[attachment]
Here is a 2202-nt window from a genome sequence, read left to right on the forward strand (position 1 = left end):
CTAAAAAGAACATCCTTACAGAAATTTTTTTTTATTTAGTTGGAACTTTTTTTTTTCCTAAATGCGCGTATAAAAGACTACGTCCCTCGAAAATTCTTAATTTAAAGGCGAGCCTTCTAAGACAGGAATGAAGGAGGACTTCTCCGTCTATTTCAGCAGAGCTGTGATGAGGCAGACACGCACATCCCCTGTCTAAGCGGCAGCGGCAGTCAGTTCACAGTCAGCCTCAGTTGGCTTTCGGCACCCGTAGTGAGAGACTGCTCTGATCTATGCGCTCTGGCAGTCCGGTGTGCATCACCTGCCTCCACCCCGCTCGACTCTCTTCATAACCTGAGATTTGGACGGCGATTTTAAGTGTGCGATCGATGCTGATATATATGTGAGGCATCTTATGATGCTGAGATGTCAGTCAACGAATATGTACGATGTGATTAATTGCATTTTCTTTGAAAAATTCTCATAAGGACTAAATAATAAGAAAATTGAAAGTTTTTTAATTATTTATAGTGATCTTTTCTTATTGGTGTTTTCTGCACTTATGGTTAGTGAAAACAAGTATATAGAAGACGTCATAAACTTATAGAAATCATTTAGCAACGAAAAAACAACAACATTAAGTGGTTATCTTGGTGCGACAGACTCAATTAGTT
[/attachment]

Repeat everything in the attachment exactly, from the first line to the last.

Here is a 2202-nt window from a genome sequence, read left to right on the forward strand (position 1 = left end):
CTAAAAAGAACATCCTTACAGAAATTTTTTTTTATTTAGTTGGAACTTTTTTTTTTCCTAAATGCGCGTATAAAAGACTACGTCCCTCGAAAATTCTTAATTTAAAGGCGAGCCTTCTAAGACAGGAATGAAGGAGGACTTCTCCGTCTATTTCAGCAGAGCTGTGATGAGGCAGACACGCACATCCCCTGTCTAAGCGGCAGCGGCAGTCAGTTCACAGTCAGCCTCAGTTGGCTTTCGGCACCCGTAGTGAGAGACTGCTCTGATCTATGCGCTCTGGCAGTCCGGTGTGCATCACCTGCCTCCACCCCGCTCGACTCTCTTCATAACCTGAGATTTGGACGGCGATTTTAAGTGTGCGATCGATGCTGATATATATGTGAGGCATCTTATGATGCTGAGATGTCAGTCAACGAATATGTACGATGTGATTAATTGCATTTTCTTTGAAAAATTCTCATAAGGACTAAATAATAAGAAAATTGAAAGTTTTTTAATTATTTATAGTGATCTTTTCTTATTGGTGTTTTCTGCACTTATGGTTAGTGAAAACAAGTATATAGAAGACGTCATAAACTTATAGAAATCATTTAGCAACGAAAAAACAACAACATTAAGTGGTTATCTTGGTGCGACAGACTCAATTAGTT